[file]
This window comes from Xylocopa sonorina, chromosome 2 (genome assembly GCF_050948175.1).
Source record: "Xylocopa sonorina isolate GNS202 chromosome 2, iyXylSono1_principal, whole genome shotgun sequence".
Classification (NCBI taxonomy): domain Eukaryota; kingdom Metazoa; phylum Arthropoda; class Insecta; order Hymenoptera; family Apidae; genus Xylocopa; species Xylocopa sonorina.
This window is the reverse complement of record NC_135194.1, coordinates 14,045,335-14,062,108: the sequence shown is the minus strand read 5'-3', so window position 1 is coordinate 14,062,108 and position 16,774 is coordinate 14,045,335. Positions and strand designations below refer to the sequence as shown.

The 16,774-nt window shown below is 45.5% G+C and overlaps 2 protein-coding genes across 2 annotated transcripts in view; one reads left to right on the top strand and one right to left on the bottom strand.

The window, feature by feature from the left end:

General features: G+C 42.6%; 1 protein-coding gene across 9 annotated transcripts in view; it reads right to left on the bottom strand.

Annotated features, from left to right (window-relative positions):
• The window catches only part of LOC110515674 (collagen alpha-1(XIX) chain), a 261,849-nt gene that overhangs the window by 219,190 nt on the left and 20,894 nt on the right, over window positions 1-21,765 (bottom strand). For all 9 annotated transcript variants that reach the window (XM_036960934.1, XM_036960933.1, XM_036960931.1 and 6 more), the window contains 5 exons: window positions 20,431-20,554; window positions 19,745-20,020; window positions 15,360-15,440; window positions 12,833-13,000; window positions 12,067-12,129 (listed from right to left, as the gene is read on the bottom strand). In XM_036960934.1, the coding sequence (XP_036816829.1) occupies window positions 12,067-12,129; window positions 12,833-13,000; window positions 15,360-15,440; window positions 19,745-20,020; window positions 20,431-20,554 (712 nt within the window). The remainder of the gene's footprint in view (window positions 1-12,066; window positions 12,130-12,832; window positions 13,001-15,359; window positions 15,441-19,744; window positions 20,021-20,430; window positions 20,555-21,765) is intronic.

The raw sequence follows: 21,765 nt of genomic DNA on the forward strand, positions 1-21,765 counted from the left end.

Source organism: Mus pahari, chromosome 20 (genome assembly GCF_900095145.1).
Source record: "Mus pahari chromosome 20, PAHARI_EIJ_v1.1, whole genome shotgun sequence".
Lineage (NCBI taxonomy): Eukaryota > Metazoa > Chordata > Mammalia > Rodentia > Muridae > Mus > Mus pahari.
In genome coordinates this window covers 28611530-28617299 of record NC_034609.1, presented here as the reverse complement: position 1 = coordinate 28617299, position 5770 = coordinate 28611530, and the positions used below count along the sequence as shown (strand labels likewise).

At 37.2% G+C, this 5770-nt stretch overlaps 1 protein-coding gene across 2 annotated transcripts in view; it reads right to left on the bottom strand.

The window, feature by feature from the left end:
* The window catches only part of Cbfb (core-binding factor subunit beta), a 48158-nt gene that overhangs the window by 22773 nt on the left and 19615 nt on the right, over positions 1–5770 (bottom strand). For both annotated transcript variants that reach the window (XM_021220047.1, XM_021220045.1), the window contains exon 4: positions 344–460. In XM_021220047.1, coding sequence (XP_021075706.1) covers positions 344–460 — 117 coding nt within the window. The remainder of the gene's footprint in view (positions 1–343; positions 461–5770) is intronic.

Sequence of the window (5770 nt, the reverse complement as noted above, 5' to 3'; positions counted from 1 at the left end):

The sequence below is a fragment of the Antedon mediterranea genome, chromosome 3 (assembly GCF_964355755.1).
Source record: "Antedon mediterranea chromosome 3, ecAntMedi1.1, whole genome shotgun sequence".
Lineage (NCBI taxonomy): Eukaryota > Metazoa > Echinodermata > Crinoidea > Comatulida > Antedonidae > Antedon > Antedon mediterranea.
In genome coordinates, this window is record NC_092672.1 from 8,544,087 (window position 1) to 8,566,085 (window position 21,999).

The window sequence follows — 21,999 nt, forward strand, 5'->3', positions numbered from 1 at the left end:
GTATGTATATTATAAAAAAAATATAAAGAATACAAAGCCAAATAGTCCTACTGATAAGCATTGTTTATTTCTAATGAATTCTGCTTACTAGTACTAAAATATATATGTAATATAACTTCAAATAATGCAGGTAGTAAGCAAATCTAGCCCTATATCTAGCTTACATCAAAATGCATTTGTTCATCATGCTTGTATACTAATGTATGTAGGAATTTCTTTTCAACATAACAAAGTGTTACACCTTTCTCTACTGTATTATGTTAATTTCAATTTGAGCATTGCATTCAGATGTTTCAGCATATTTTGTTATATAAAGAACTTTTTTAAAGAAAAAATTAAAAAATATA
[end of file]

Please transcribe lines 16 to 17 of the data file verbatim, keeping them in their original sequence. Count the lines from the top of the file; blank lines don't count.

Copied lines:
The window, feature by feature from the left end:
* The window catches only part of Cbfb (core-binding factor subunit beta), a 48158-nt gene that overhangs the window by 22773 nt on the left and 19615 nt on the right, over positions 1–5770 (bottom strand). For both annotated transcript variants that reach the window (XM_021220047.1, XM_021220045.1), the window contains exon 4: positions 344–460. In XM_021220047.1, coding sequence (XP_021075706.1) covers positions 344–460 — 117 coding nt within the window. The remainder of the gene's footprint in view (positions 1–343; positions 461–5770) is intronic.